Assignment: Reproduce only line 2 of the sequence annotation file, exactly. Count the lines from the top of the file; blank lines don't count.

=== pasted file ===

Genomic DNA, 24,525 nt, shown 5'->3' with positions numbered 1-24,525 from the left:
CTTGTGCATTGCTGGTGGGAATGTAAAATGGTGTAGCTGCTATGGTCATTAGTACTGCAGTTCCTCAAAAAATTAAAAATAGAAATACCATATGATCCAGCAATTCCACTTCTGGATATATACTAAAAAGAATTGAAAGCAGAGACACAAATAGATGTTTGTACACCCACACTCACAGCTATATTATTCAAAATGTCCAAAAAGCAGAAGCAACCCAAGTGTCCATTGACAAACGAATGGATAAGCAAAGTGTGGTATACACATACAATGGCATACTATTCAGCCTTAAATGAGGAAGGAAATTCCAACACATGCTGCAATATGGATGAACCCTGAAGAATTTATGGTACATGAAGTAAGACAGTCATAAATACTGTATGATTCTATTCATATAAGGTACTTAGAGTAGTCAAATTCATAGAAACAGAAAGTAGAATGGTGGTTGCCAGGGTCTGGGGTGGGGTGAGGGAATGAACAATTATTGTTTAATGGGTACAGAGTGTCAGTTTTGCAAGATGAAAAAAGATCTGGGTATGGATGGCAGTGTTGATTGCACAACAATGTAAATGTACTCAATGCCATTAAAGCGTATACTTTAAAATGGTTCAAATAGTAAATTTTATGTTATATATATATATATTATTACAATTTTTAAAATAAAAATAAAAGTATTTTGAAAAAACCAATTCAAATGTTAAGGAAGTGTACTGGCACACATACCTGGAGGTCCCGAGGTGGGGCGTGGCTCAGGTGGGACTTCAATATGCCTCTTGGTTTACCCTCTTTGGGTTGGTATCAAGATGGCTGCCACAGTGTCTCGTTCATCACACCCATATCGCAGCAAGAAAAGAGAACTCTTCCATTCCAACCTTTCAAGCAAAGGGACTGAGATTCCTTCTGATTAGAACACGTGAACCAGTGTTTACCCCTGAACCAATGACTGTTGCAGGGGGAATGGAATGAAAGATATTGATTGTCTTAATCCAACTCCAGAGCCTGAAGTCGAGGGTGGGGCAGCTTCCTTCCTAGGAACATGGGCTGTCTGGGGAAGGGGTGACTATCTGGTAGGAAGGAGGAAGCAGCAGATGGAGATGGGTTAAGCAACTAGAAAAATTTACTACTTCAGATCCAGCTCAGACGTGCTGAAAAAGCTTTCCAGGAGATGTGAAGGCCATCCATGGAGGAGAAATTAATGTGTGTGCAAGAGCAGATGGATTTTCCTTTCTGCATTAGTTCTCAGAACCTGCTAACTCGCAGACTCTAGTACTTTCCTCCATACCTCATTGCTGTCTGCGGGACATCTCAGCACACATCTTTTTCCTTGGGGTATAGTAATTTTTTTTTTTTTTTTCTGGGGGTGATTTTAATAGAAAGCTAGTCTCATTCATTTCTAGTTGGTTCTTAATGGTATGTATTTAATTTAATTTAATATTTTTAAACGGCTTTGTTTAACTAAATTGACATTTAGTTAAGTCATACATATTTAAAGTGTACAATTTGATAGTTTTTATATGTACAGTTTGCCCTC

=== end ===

CTTGTGCATTGCTGGTGGGAATGTAAAATGGTGTAGCTGCTATGGTCATTAGTACTGCAGTTCCTCAAAAAATTAAAAATAGAAATACCATATGATCCAGCAATTCCACTTCTGGATATATACTAAAAAGAATTGAAAGCAGAGACACAAATAGATGTTTGTACACCCACACTCACAGCTATATTATTCAAAATGTCCAAAAAGCAGAAGCAACCCAAGTGTCCATTGACAAACGAATGGATAAGCAAAGTGTGGTATACACATACAATGGCATACTATTCAGCCTTAAATGAGGAAGGAAATTCCAACACATGCTGCAATATGGATGAACCCTGAAGAATTTATGGTACATGAAGTAAGACAGTCATAAATACTGTATGATTCTATTCATATAAGGTACTTAGAGTAGTCAAATTCATAGAAACAGAAAGTAGAATGGTGGTTGCCAGGGTCTGGGGTGGGGTGAGGGAATGAACAATTATTGTTTAATGGGTACAGAGTGTCAGTTTTGCAAGATGAAAAAAGATCTGGGTATGGATGGCAGTGTTGATTGCACAACAATGTAAATGTACTCAATGCCATTAAAGCGTATACTTTAAAATGGTTCAAATAGTAAATTTTATGTTATATATATATATATTATTACAATTTTTAAAATAAAAATAAAAGTATTTTGAAAAAACCAATTCAAATGTTAAGGAAGTGTACTGGCACACATACCTGGAGGTCCCGAGGTGGGGCGTGGCTCAGGTGGGACTTCAATATGCCTCTTGGTTTACCCTCTTTGGGTTGGTATCAAGATGGCTGCCACAGTGTCTCGTTCATCACACCCATATCGCAGCAAGAAAAGAGAACTCTTCCATTCCAACCTTTCAAGCAAAGGGACTGAGATTCCTTCTGATTAGAACACGTGAACCAGTGTTTACCCCTGAACCAATGACTGTTGCAGGGGGAATGGAATGAAAGATATTGATTGTCTTAATCCAACTCCAGAGCCTGAAGTCGAGGGTGGGGCAGCTTCCTTCCTAGGAACATGGGCTGTCTGGGGAAGGGGTGACTATCTGGTAGGAAGGAGGAAGCAGCAGATGGAGATGGGTTAAGCAACTAGAAAAATTTACTACTTCAGATCCAGCTCAGACGTGCTGAAAAAGCTTTCCAGGAGATGTGAAGGCCATCCATGGAGGAGAAATTAATGTGTGTGCAAGAGCAGATGGATTTTCCTTTCTGCATTAGTTCTCAGAACCTGCTAACTCGCAGACTCTAGTACTTTCCTCCATACCTCATTGCTGTCTGCGGGACATCTCAGCACACATCTTTTTCCTTGGGGTATAGTAATTTTTTTTTTTTTTTTCTGGGGGTGATTTTAATAGAAAGCTAGTCTCATTCATTTCTAGTTGGTTCTTAATGGTATGTATTTAATTTAATTTAATATTTTTAAACGGCTTTGTTTAACTAAATTGACATTTAGTTAAGTCATACATATTTAAAGTGTACAATTTGATAGTTTTTATATGTACAGTTTGCCCTC